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SQL and IIS on the same Box? Expand / Collapse
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Posted Friday, June 13, 2003 12:00 AM
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Comments posted to this topic are about the content posted at http://www.sqlservercentral.com/columnists/dpoole/sqlandiisonthesamebox.asp

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Post #13194
Posted Friday, June 20, 2003 4:06 AM
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I enjoyed your article and am in agreement with most of your points. However I also think there are cases when it is OK to run IIS and SQL Server on the same box -- obviously it should be a reasoned decision -- and I have been dismayed to hear professionals repeat mantras such as "it is bad practice to run IIS and SQL Server on the same box" without any consideration of the context.

I appreciate all your points about the benefits in terms of performance and scaling that can be gained by separating the boxes. I fully share your concerns about the constant stream of new and potentially unstable IIS patches. Also, I think you could make more of the "single point of failure" argument. Even if a webserver is unable to serve the correct content because the sql server machine has crashed, it is probably better that it can still serve static content, or even just a "We've got a problem, come back soon" page.

However, these benefits have to be considered with respect to the additional costs of buying and *maintaining* another machine. Hardware costs may generally be a small fraction of the total cost of an IT system, but there's no need to spend more of your (client's) money than is necessary to get the job done.

I think the security arguments are largely disingenous. If every part of the system is properly locked down and constantly maintained (applying patches, reading security newsgroups, monitoring logs etc.) then you have a fighting chance. Don't do this and you are vulnerable - regardless of how many servers you have.

Firstly, what if the server(s) are hosted in some remote location - a common enough setup for a webserver. How do you remotely administrate the SQL server? pcAnywhere, VNC, EM over TCP/IP? All great potential attack surfaces if not correctly configured -- a bit like running IIS on the machine in fact :)

Secondly, the comfort of having two physical boxes ("oh great, so if someone hacks IIS they can't get to my SQL box") is not exactly as it seems. They *are* logically connected, and someone with access to a compromised webserver may be able to elevate that webserver's SQL server priveleges - perhaps enough to run xp_cmdshell, or a webtask. Even without elevation they should be able to do anything the webserver can legitimately do -- which means they may be able to access confidential data.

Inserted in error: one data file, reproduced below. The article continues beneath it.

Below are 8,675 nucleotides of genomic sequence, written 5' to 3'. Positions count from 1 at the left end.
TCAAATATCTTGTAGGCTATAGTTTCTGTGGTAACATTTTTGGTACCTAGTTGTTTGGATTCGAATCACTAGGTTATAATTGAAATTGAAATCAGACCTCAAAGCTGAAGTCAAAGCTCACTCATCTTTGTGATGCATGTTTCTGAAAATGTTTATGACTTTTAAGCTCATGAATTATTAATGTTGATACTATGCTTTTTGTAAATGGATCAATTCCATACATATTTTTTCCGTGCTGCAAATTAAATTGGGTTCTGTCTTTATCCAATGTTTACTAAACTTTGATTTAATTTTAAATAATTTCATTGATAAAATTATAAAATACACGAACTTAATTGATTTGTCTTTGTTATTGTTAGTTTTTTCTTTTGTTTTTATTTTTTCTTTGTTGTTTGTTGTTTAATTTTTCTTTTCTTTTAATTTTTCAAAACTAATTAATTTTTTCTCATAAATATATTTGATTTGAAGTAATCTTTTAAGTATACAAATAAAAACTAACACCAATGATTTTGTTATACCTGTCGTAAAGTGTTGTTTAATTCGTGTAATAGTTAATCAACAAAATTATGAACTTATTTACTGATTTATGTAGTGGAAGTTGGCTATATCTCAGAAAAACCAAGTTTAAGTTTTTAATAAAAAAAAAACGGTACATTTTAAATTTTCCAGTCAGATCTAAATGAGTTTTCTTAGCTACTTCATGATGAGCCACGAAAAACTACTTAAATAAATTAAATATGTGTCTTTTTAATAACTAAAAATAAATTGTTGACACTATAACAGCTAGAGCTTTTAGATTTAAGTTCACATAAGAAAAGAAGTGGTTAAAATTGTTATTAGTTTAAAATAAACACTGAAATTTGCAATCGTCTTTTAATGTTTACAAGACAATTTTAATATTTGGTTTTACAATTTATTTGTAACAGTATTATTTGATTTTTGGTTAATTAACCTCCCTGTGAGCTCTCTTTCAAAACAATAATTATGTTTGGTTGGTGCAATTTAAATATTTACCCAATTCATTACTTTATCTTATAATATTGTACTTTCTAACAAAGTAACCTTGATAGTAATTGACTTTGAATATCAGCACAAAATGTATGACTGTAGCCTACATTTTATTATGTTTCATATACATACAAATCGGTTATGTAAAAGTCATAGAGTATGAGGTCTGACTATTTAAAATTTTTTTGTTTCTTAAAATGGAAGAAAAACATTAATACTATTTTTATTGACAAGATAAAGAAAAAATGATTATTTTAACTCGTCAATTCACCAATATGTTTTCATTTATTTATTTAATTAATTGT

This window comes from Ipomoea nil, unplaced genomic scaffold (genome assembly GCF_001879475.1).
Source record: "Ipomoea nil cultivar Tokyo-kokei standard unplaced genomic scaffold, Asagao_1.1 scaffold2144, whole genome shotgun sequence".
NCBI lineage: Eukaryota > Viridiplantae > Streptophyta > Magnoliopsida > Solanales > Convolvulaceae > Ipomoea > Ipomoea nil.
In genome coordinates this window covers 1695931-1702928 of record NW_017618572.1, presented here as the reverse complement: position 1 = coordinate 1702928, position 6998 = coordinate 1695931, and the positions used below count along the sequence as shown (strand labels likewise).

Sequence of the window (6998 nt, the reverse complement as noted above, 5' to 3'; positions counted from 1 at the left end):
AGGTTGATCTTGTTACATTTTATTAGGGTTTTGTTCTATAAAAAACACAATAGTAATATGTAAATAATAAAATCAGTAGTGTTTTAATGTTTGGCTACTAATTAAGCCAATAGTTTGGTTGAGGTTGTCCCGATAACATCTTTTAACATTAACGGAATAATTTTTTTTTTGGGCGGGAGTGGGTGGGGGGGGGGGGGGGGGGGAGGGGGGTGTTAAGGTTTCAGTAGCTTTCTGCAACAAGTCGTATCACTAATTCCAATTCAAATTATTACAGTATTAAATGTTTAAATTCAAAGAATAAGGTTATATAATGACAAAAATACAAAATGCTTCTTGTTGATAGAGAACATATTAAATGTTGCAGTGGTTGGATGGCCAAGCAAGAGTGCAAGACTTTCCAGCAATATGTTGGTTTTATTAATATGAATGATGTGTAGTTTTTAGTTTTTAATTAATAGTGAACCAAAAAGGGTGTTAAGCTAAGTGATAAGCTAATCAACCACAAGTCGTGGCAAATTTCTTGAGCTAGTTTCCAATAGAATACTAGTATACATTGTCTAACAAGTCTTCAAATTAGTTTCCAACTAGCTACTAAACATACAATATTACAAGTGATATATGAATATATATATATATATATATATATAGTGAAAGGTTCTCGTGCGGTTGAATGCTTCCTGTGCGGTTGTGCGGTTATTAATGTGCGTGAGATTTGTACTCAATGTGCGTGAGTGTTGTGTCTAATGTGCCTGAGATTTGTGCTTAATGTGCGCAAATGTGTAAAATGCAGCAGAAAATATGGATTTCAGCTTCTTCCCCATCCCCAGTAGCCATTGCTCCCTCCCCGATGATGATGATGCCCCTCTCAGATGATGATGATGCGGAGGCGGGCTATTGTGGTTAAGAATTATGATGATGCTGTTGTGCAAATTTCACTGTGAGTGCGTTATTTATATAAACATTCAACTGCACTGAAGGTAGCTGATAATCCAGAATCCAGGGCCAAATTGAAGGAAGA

>>A database server tends to be kept secure behind a fire wall with very limited access
>>to its functionality and what functionality is exposed requires password access.

Some webservers sit behind firewalls too :) And presumably the webserver is going to have the SQL server password or security token on it somewhere -- if the webserver is compromised, so is this password.

>>If you put SQL Server on the same box as IIS then what happens if a hacker discovers a
>>way to elevate their privileges and gain control over SQL Server?

Is that any worse than if you put yout SQL Server on a different box from IIS and the hacker discovers a way to elevate their priveleges and gain control over SQL Server?

>>SQL Server runs as with administrative privileges of the machine

If you choose to configure it that way ...

>>and has a number of powerful features to read and write to the registry, call operating
>> system commands, talk to other servers etc.

Which can, and should, be removed or disabled.

>>What damage might be caused by someone gaining access to this sort of functionality?

Unlimited damage. That's why I'ld argue that properly securing the SQL Server application is far *more* important than separating the boxes.


Sorry if this appears nit-picky - I enjoyed your article, and I agree that if you can afford two boxes, do it. However I genuinely want to understand the security issues better - and writing this helps me to do that (I think :) ). Please put me straight if I've got confused over any of this.